Will Carroll’s new column, Will’s Mill, is a lot of fun, especially for those of us weaned on the Sunday notes columns of Hall of Fame sportswriter Peter Gammons. Not everything that crosses a cell tower this week–not even most of it–actually happens, but I think it’s fun to look at some of the rumored deals and see what they would mean if they did come to pass. Consider this Transaction Analysis: The What-If Edition.
The most significant actual news to happen this week is the Padres’ Phil Nevin exercising his no-trade clause to scuttle a trade that would have sent him to the Orioles in exchange for Sidney Ponson. The Orioles were one of eight teams that Nevin had the right to refuse to go to, per his contract.
I wasn’t sure I understood the deal in the first place. Certainly negative Ponson had some value for the Os, but it was hard to see where Nevin was going to get his playing time on a team already pretty jammed up on the right side of the defensive spectrum. The Padres have been trying to trade Nevin for years, and have lowered their asking price from Ken Griffey Jr. all the way down to Ponson; I think Steven Goldman is the next name in that sequence.
As is usually the case when a player exercises his no-trade clause or his ten-and-five rights, Nevin has opened himself up to some criticism. I think it’s silly; the no-trade clause is part of his contract, and he’s well within his rights to employ it. Unlike many of these cases–I’m thinking specifically of Fred McGriff a few years ago–the player is actually choosing to stay with a team that has a better chance of reaching the postseason. Quite frankly, there’s not a reason in hell for Nevin to relocate cross-country for three months so he can have a reduced chance of reaching the playoffs.
Of the things that haven’t happened, Will reports that the Mets have been active, with rumored acquistions of Alfonso Soriano and Sean Casey. The former deal has them giving up their top two prospects (Lastings Milledge and Yusmeiro Petit), plus more for Soriano. That would be far too much for a player who, as a high-strikeout hitter, would likely see his production plummet in Shea Stadium. Soriano would be an upgrade on the Mets’ frustrating second-base situation, just not nearly enough of one to justify that kind of investment.
The Casey thing makes sense only relative to the Soriano deal. Casey is a suboptimal first baseman signed for another season at big money. He might be better than just playing Victor Diaz at first base, but it’s not certain. Casey is 17th among MLB first basemen in Value Over Replacement Player (VORP), a ranking that gives him full credit for durability. On a per at-bat basis, he slips to 27th in MLB. Any number of less-expensive trade options such as Matt Stairs or Daryle Ward would make more sense than overspending for a nice guy who isn’t slugging .400.
A.J. Burnett may or may not be on the market, and he may or may not be dealt. Will mentions a deal falling apart that had him going to the White Sox for Brandon McCarthy and Damaso Marte. I’m on record as saying that the Marlins should be playing for this year, anyway, so I don’t mind them holding onto Burnett, but how much difference could there be, over a dozen starts, between McCarthy and Burnett. Wouldn’t Marte make up a chunk of any difference? That’s a pretty good trade for the Fish, and their insistence on Jose Contreras in the deal–the point that scuttled it–seems like overkill.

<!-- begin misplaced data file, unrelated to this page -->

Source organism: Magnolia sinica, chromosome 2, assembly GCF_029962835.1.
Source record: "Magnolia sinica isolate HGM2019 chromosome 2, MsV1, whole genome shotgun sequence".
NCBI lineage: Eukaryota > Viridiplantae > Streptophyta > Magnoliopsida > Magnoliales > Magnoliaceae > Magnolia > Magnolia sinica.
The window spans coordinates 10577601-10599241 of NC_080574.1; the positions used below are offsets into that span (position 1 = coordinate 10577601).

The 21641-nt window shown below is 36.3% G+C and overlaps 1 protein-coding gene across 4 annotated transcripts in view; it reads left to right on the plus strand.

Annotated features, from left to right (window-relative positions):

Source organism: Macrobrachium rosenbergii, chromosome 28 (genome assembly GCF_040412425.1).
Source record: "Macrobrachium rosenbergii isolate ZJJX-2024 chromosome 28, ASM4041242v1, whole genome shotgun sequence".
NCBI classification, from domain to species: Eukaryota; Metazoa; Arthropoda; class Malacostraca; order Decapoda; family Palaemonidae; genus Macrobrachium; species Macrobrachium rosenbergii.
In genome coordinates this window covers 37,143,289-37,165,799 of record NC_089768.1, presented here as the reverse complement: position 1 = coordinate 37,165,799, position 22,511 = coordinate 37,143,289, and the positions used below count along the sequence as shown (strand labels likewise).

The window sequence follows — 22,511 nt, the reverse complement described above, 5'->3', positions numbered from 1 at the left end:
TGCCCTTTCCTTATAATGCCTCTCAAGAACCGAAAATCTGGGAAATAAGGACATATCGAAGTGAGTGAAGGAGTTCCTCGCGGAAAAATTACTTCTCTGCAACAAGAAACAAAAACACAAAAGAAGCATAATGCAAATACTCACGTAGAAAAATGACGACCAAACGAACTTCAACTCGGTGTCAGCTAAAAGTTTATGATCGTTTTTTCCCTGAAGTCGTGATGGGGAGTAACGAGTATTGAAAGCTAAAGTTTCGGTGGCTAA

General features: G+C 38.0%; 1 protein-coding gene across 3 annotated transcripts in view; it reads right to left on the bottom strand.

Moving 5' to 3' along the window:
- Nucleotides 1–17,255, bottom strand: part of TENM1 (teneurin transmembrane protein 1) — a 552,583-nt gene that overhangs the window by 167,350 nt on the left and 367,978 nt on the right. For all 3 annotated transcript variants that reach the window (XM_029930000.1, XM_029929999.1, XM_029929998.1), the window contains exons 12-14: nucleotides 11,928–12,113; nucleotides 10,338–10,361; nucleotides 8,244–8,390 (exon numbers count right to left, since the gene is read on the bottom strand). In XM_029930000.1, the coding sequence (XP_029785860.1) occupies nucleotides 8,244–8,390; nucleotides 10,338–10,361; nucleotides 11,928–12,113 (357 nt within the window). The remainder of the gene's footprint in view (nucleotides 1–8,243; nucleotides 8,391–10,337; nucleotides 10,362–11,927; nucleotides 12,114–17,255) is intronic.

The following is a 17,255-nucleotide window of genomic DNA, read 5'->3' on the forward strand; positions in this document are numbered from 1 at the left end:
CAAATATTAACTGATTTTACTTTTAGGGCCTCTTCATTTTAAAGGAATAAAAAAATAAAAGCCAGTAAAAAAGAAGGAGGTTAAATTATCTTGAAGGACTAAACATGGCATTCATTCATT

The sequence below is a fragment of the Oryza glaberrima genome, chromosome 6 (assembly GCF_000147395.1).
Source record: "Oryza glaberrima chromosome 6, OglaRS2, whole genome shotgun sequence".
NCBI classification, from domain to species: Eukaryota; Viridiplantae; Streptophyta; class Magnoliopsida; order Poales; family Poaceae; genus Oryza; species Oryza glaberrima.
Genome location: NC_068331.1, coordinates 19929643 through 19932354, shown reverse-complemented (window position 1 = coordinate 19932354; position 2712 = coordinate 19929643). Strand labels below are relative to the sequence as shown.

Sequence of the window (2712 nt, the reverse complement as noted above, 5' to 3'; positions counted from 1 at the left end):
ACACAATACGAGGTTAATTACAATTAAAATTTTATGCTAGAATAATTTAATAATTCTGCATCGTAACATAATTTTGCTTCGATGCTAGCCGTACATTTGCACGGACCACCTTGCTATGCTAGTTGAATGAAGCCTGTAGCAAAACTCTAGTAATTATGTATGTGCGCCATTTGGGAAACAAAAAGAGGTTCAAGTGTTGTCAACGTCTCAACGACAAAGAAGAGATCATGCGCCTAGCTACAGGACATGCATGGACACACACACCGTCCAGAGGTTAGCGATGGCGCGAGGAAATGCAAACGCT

Outside of the Mill, I got an e-mail asking why the Red Sox would, as rumored, be looking to deal Bronson Arroyo for Burnett. I don’t see that one, either. Burnett is a bit better than Arroyo, an edge that has equated to less than a win over the first 100 or so games of the season. The gap between the two is tiny, and the Sox can control Arroyo’s rights for the next three seasons. That’s not worth dealing for a small upgrade over 12 starts.
In general, A.J. Burnett has come to be quite overrated on the trade market this summer. He’s a good starter, a #2 in many rotations, but he’s not a difference-maker or a star, and he’s being priced as such. He’s the pitcher on the market most likely to be part of a trade that we’re still talking about 20 years from now.
The Sox rumor that Will reports doesn’t make much sense, either: Bill Mueller and Kevin Millar to the Twins for J.C. Romero and Joe Mays. Will mentions that Mueller’s ability to play second base is the key factor for them, but it’s been established that Mueller cannot, perhaps will not, play second base regularly. His knees won’t hold up. The Twins could play Mueller at third and Michael Cuddyer at second base, but then again, they could have been playing Cuddyer at second base all along and they haven’t done so.
The Sox could use a left-handed reliever such as Romero, but this deal seems more like wishcasting than something that could happen. Their acquiring Mays, who would be their sixth starter at best, makes no sense at all.
This is fun…read Will’s Mill for more rumors throughout the deadline, and check both this space and Chris Kahrl’s Transaction Analysis for commentary on the things that do happen.